And I have had friends, American Jewish friends, who have also served. And they join as young people, as 18-year-olds, thinking that they’re doing a great thing by defending the Jewish people. And then many of them are sent to the occupied West Bank, and they quickly realize that they are actually a cog in a system of apartheid, a system that places you in a different legal system based upon the race you are born into. And so many American Jews, and some Israelis, as well, when they actually realize that this is what they’re doing — they’re not defending the Jewish people; they’re actually defending a settlement expansionist program in the West Bank, that is very literally a system of apartheid — it is devastating, and it is heartbreaking.

Obviously, they’re not the greatest victims. The greatest victims, of course, are the Palestinians who have to face that apartheid. But it’s inspiring to see members of Breaking the Silence, both Israelis and Americans, speak out and say, “We thought we were joining to do something, and we found out that we were actually, again, a part of this apartheid system,” and they are going to do everything they can to end this system of occupation and apartheid. And so, we really wanted to include someone like him, because it’s a common story, and it’s also the story of many of my friends, who were — served in the Israeli military, realized that they were part of a system of apartheid, and are now doing all they can to end that system.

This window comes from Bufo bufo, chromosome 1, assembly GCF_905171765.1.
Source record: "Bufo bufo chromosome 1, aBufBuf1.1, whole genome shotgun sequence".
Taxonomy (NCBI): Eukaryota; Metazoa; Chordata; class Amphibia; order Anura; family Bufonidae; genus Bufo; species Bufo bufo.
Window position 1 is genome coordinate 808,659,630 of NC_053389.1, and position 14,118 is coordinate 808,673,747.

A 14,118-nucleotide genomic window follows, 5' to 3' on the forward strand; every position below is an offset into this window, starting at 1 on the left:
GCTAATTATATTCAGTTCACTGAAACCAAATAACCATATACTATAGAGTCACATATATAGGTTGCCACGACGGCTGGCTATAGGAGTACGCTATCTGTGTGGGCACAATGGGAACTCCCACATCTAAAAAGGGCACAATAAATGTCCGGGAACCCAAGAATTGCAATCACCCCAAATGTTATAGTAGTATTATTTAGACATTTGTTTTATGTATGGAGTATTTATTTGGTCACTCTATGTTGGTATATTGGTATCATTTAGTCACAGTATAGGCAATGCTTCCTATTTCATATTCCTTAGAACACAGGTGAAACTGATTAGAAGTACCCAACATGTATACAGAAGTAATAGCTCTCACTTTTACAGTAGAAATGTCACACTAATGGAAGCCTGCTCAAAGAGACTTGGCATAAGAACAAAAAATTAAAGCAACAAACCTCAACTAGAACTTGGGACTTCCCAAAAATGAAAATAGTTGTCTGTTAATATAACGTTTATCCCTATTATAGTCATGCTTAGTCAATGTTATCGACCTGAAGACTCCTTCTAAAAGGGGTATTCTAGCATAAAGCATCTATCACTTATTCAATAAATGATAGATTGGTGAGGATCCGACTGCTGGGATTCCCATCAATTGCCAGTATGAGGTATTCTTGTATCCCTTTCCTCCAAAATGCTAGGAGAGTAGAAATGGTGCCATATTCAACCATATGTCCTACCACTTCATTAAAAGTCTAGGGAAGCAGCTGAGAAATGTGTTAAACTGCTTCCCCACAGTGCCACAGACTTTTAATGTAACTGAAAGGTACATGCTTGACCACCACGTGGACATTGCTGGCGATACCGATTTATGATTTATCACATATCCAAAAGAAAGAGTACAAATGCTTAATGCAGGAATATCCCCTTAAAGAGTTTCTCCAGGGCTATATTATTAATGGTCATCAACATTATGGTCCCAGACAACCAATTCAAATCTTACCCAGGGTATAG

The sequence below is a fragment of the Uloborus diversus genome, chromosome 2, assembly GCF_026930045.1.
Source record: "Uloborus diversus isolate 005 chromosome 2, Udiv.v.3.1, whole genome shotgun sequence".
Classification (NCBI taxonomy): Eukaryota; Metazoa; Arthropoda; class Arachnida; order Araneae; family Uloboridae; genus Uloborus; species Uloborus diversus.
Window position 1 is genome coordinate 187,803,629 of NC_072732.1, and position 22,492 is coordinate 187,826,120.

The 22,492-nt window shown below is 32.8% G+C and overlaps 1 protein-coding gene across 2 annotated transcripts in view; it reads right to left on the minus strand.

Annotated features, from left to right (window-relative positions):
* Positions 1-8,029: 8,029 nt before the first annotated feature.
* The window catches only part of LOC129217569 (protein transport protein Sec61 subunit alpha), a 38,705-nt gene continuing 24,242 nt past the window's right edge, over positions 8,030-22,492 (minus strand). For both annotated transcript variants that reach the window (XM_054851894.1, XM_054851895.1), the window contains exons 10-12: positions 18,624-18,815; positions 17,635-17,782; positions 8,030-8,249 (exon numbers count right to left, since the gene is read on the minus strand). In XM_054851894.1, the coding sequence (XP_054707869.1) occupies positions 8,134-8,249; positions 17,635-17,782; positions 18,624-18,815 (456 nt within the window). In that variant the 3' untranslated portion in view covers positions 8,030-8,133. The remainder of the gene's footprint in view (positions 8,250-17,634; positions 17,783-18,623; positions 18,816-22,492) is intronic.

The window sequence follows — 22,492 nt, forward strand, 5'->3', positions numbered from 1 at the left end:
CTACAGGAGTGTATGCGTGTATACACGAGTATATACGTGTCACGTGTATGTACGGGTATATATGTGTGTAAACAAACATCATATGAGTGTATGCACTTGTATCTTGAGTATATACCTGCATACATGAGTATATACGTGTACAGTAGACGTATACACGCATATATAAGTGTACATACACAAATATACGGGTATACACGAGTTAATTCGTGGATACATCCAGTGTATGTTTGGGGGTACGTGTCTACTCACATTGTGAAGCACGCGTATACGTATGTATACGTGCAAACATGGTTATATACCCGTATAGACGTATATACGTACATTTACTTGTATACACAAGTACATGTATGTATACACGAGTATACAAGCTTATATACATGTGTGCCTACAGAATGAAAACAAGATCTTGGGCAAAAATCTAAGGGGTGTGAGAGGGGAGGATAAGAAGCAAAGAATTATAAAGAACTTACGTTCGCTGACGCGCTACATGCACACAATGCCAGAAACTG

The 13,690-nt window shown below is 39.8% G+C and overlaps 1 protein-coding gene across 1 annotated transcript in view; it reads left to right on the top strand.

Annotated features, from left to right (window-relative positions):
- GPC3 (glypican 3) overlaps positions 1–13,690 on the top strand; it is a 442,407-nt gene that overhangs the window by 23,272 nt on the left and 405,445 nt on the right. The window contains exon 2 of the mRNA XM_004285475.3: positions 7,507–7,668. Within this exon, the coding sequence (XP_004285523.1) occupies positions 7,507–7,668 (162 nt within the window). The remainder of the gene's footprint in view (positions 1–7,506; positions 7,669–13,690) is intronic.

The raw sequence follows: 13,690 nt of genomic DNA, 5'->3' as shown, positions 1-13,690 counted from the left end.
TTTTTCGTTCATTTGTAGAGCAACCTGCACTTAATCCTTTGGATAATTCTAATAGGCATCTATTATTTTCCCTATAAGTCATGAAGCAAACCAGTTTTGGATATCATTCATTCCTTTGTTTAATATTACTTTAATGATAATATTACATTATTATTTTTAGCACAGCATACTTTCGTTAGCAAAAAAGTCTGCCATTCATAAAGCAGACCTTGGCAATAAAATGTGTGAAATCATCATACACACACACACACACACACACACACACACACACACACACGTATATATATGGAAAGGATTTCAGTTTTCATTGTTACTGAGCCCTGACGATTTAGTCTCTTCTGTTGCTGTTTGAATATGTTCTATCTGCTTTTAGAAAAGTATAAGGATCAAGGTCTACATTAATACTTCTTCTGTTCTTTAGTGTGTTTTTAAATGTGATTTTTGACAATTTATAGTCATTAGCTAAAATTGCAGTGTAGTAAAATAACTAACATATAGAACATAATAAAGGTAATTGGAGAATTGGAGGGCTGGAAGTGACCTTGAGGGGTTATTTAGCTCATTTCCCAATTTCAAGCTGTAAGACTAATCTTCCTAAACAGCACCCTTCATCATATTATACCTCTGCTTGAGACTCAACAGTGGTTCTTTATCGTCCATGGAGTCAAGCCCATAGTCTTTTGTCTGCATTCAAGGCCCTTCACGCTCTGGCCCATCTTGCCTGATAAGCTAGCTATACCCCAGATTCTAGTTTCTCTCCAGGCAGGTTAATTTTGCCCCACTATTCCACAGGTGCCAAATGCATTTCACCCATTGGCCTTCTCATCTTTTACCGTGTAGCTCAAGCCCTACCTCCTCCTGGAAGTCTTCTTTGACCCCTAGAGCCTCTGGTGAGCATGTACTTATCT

AMY GOODMAN: And, Simone Zimmerman, you didn’t serve in the IDF, but you did go to Israel and the Occupied Territories. You also, for a moment — what was it? For two days? — became the outreach coordinator for the Bernie Sanders campaign, before a campaign was waged against you. Talk about your trajectory, going to the Occupied Territories, coming back, founding IfNotNow.

SIMONE ZIMMERMAN: Yeah, I went. You know, I had grown up spending time in Israel. I felt deeply connected to the place. I thought I knew — I thought I knew Israel. But the way that the apartheid system is actually built is such that Israeli Jews don’t actually have to see the reality that Palestinians live under. They can drive on roads. You know, they can drive on the side of the wall where they don’t have to see what is on the other side, the daily horrors and brutality and deep denial of dignity and freedom that Palestinians live under.

And once I saw those realities with my own eyes, once I met people who had been evicted from their homes, who were denied basic freedom of movement, people just like me who want to live in freedom and safety, whose every piece of their lives have been destroyed and constricted by a system of Jewish supremacy, I couldn’t unsee those things. And again, as Erin has already spoke about, this is a story that thousands of Jewish people around the world have encountered. And we know that it’s so deeply contrary to our values as Jewish people to support this disgusting oppression and denial of freedom from another people. And I’ve been part of this generation that includes IfNotNow and Jewish Voice for Peace and many other groups that are taking on an outdated establishment that wants to enforce a pro-Israel orthodoxy and will do everything they can to attack and marginalize and silence anybody who dissents from that viewpoint.